# Flask App for Data Science

Data scientists generally work in the back end. Building an interactive app is not a strength of mine, but it can be a great way to show off the work that you can do. In this post, I will discuss some tips for creating a Flask App that I have learned while building a website for my Travel Recommendation System.

## Getting Started

Before we even start thinking about beautifying our app, you should have all your functions in a separate py file as opposed to within a Jupyter Notebook. …

# A/B Testing

If you have ever watched Mythbusters, you may have noticed that rather than diving straight into the myth, they run a control test first. They run the control so that they can see how much of a difference the conditions of the myth makes on the result. In a sense, they are attempting to see if the myth truly does cause the result that is experienced, or if it would happen without the myth conditions.

While a Mythbusters experiment, is a bit more extreme than everyday business, a control is extremely important when a business wants to see an observable…

# Cross Validation

Imagine that you are a lab scientist and after you run one test, you have shown that the value used for gravity is false. Are you going to accept those result? No! One of the principals of science is that your results should be reproducible. So instead of accepting a new value for gravity, you will re-run your test to validate that your new value for gravity is correct. Or you may find that something was wrong with that first test because it was not reproducible and throw out your findings. …

# Creating A Recommender System Without User Information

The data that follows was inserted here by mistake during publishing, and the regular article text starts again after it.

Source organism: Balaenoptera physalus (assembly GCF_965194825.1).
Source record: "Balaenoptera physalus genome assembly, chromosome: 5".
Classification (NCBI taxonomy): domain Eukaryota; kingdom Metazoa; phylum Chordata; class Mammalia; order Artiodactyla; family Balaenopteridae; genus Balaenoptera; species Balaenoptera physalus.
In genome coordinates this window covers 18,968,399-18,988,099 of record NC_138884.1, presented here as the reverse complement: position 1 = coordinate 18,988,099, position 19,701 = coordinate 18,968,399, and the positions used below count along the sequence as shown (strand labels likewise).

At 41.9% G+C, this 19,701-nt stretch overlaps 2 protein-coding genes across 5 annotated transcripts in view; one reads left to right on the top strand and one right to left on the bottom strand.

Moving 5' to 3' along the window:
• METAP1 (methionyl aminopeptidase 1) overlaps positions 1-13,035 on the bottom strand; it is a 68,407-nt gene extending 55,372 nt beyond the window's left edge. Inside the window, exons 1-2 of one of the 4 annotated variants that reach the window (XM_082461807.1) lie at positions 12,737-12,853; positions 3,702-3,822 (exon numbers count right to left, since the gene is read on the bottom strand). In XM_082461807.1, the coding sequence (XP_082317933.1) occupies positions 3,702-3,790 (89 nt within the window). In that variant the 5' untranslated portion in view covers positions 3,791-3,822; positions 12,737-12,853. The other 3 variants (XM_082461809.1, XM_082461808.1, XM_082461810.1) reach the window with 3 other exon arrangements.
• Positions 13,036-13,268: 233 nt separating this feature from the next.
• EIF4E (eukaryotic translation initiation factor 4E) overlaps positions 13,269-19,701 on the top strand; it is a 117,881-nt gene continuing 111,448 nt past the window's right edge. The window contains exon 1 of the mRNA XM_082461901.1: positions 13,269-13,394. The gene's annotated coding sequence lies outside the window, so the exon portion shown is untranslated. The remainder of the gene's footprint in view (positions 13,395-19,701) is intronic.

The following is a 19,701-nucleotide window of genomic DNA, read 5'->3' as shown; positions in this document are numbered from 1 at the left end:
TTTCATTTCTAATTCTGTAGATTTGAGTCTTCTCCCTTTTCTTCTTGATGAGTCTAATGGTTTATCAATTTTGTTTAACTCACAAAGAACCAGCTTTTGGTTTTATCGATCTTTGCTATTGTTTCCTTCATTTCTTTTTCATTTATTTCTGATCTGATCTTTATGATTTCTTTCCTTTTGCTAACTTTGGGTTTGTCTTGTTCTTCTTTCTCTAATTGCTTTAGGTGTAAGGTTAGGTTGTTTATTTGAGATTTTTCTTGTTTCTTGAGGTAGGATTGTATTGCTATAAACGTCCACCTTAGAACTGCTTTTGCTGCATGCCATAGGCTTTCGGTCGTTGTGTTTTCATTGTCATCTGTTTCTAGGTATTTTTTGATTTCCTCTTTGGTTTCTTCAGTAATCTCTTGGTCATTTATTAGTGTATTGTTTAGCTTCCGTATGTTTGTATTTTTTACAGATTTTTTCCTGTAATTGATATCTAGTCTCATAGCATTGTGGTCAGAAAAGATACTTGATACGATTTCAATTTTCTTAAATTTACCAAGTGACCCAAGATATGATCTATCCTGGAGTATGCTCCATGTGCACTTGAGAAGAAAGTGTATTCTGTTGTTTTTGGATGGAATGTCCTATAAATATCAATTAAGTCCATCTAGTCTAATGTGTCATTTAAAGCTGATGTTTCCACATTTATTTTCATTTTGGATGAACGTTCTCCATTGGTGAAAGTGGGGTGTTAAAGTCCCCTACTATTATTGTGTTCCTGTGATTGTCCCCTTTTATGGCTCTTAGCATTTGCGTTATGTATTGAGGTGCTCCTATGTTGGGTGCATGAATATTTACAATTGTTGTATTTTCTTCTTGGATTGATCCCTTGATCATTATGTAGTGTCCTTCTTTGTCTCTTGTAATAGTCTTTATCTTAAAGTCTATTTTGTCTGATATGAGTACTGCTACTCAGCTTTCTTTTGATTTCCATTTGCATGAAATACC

Living in age of the internet, recommender systems are all around us. Social media, ads, online retailers, music/video steaming, even services such as Stitch Fix use recommender systems to deliver results to their customers. If you are an entrepreneur with items/products/services to sell you may also want to use a recommender system. One of the most well-known types of recommender systems is known as the alternating least-squares (ALS) model through Spark. While a very effective model, there is a major downside, you need to have information about which product/service your intended users already are interested in. This can be quite…

# The Use of Lassoed Principal Component Analysis

In biology, it is understood that a single gene is usually not the sole reason for a specific phenotype. Rather it is a collection of genes working together that create that phenotype. It is potentially more valuable to discover this collection of genes than to find one gene that is correlated with an outcome. With this collection of genes identified, more research can be completed to uncover the method these genes interact to create that specific outcome.

Should a single gene be determined to be significant, it is much hard to determine which other genes interact with it. In addition…

## Kayli Leung

Data Scientist